Skip to content


November 21, 2009

After devouring Dianne Hales’ book, “La Bella Lingua, My Love Affair With Italian, The World’s Most Enchanting Language,” I finally got a chance to meet the lovely author last week when we were on a panel together at the San Francisco Italian American Museum, talking about what makes Italy especially attractive to females.

Dianne’s book (released last May), is an enticing, entertaining, and passionate story about her adventures studying Italian. Naturally, she’s traveled to Italy often, and when I asked her to describe to me one of her Golden Days, she said…

I would begin my golden day watching the sun climb over Florence and its hills from the rooftop terrazzo of Palazzo Magnani Feroni, across the Arno from il centro in a neighborhood of artisans’ studios, antique shops, and galleries.  I stayed there so often when I was researching LA BELLA LINGUA that I came to think of it as “il mio palazzo.” However, this gem of a restored 16th-century family home (with just twelve exquisite suites) and its amiable staff are so welcoming that every guest  probably feels the same. (Conde Naste agrees: It just named Palazzo Magnani Feroni the most charming small hotel in Europe.) 

 Since I studied Italian’s history in the city known as la culla della lingua italiana (the cradle of the Italian language), I can’t resist its literary sites. My first stop would be the Bibliotheca Medicea  or Laurentian library,  built in the Renaissance to house the Medici family’s vast collection of precious manuscripts. Michelangelo designed the dramatic staircase that leads from the ricetto (reception area) to the reading room. With its vaulted ceilings and paneled walls, this cathedral to books and learning never fails to fill me with awe—and admiration for the beautifully illustrated manuscripts on display.  

Every street in Florence is so packed with treasures for the eye that I try to take different routes as I wend myself past the breathtaking Duomo, which Italians call Il Cupolone (the big dome).  I head for the via del Proconsolo, lined with several must-see museums, including the Bargello Naitonal Museum, as well as shops selling a Florentine specialty: leather purses, gloves, shoes, jackets and more.  

My choice for lunch is a wine bar called Angels, a favorite among locals so you’ll find yourself surrounded by Italians speaking Italian. Right across the street is an elegant upscale restaurant—a good choice for a special dinner: Alla Murate, a  restored guild hall with sophisticated cuisine and the oldest known portrait of Dante Alighieri (with a straight rather than hooked nose)

If the sun is shining and the day is warm, I would spend the afternoon strolling through the Boboli gardens , adjacent to the Pitti Palace (which merits a golden day of its own).  Don’t miss whimsical sculptures such as the Bacchino (little Bacchus), a fat naked dwarf sitting on a tortoise and the Fontana dei Mostaccini (literally, “Fountain of the Little Ugly Faces”.)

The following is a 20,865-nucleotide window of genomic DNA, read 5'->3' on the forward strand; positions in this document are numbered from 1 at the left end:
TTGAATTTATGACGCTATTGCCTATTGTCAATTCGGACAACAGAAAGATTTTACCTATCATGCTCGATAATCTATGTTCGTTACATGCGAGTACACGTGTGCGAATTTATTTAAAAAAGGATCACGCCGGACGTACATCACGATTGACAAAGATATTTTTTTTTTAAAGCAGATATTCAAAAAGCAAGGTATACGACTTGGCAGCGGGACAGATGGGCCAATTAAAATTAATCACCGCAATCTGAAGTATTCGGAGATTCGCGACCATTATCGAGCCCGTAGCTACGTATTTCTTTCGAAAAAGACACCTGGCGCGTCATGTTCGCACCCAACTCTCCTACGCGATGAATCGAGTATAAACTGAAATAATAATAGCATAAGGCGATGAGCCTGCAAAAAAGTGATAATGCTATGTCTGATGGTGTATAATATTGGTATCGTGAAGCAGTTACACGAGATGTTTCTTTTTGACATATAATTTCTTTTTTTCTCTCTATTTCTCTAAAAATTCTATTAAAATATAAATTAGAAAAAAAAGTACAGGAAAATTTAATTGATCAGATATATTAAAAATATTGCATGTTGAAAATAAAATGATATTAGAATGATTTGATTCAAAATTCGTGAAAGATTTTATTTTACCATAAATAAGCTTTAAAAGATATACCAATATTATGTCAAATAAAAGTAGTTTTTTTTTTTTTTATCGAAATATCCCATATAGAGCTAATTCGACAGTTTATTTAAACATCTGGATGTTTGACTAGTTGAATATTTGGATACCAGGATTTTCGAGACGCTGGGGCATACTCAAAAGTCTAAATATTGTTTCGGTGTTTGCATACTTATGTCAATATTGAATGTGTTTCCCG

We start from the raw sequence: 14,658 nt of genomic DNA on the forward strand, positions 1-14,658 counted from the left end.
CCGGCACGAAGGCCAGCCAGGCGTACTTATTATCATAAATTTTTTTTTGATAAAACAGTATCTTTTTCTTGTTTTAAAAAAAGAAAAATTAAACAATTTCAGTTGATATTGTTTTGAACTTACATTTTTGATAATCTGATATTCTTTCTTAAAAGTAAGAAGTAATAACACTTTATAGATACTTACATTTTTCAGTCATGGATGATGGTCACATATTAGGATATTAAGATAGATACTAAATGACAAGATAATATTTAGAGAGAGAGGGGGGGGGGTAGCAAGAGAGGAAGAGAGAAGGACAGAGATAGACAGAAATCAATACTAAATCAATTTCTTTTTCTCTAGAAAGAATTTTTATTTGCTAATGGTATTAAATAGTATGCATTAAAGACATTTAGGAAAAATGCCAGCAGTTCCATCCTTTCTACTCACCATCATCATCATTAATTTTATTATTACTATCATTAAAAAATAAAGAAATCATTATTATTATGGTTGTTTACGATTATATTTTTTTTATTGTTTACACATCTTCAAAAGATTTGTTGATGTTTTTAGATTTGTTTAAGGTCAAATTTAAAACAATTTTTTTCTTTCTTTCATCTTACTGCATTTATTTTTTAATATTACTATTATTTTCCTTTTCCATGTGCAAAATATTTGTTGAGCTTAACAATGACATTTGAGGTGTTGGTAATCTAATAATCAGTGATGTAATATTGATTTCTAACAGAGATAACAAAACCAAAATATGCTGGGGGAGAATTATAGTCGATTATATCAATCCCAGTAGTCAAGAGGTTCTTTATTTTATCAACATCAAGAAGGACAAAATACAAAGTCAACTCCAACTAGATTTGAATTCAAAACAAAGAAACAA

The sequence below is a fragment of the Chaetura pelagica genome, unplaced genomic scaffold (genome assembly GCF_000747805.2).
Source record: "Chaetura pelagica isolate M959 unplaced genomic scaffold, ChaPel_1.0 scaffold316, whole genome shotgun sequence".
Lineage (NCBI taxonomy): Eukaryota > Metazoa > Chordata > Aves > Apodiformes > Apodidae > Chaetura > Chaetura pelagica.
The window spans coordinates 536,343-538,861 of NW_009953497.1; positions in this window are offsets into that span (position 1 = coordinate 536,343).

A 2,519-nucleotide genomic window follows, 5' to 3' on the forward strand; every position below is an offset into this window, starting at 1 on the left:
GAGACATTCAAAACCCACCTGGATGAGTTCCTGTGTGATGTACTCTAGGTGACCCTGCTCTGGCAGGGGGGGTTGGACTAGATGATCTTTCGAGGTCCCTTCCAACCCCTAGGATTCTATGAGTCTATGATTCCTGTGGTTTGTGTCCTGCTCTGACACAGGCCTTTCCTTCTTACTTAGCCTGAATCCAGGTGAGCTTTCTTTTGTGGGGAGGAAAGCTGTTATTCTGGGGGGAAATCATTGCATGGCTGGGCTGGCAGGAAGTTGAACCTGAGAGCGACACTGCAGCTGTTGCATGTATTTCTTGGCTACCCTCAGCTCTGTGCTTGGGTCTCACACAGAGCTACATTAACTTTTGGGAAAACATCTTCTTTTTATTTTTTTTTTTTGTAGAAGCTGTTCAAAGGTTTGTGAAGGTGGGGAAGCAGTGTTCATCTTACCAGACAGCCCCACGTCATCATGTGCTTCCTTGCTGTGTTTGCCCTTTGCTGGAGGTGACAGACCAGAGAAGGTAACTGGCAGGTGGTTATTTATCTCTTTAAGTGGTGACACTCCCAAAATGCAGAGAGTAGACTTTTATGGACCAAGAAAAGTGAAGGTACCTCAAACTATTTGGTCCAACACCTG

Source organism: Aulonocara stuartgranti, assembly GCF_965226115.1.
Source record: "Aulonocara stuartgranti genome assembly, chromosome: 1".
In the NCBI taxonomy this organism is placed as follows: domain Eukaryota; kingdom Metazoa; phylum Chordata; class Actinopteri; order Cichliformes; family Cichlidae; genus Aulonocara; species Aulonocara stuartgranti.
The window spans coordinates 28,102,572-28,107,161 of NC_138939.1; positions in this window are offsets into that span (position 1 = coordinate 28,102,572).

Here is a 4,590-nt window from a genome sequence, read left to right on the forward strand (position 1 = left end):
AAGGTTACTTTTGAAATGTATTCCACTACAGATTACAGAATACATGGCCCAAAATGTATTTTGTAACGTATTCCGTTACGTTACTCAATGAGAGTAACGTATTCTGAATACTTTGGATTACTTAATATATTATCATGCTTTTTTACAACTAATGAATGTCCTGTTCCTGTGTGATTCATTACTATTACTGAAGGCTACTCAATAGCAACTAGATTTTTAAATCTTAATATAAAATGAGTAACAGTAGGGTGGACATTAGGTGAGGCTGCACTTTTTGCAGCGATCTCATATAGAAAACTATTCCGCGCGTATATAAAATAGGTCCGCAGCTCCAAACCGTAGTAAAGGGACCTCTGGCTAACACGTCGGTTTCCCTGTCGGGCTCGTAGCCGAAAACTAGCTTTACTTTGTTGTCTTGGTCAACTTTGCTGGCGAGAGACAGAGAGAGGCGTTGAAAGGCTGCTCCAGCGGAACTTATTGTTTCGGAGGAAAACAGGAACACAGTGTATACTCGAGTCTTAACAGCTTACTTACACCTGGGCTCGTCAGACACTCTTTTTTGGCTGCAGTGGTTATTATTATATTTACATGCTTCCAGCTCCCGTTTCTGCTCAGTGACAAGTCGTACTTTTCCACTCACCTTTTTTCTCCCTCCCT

I would then take a short detour to visit one of the supreme masterpieces of Renaissance painting: the fresco cycle in the Brancacci chapel of the Church of Santa Maria del Carmine. For centuries artists came to sit and stare at these breakthrough paintings by the young artist known as  Massacio (a nickname meaning “messy Tom”). I can never take my eyes off the anguished faces of Adam and Eve as they are exiled from the Garden of Eden. 

A literally golden part of a day in Florence comes in early evening.  Thread your way above the Arno, past the piazza Michelangelo  to San Miniato, the oldest church in Florence. My daughter and I once arrived just in time for a concert by a visiting Welsh choir. We walked outside as the sun was turning the Arno and the roofs of Florence to gold. The spectacular sunset continued like a Technicolor slide show as we made our way down the hill. 

For dinner I recommend the mouth-watering bistecca at a restaurant called—aptly enough for this post–Golden View on the banks of the Arno. Reserve a window table so you can look out on the Ponte Vecchio and the Uffizzi. As an added bonus, you can enjoy live jazz most nights. 

I would end the day exactly where I began it: on the rooftop terrazzo of the Palazzo Magnani Foroni.   Weather permitting, there is a full bar until midnight.  On request, the hotel serves dinner for guests.  My husband and I celebrated one of the most romantic anniversaries of our lives there, toasting the magic of a full moon ascending over a truly golden city. 

So you see why I depend on savvy women I know  for advice!


No comments yet

Leave a Reply

Fill in your details below or click an icon to log in: Logo

You are commenting using your account. Log Out /  Change )

Google photo

You are commenting using your Google account. Log Out /  Change )

Twitter picture

You are commenting using your Twitter account. Log Out /  Change )

Facebook photo

You are commenting using your Facebook account. Log Out /  Change )

Connecting to %s

%d bloggers like this: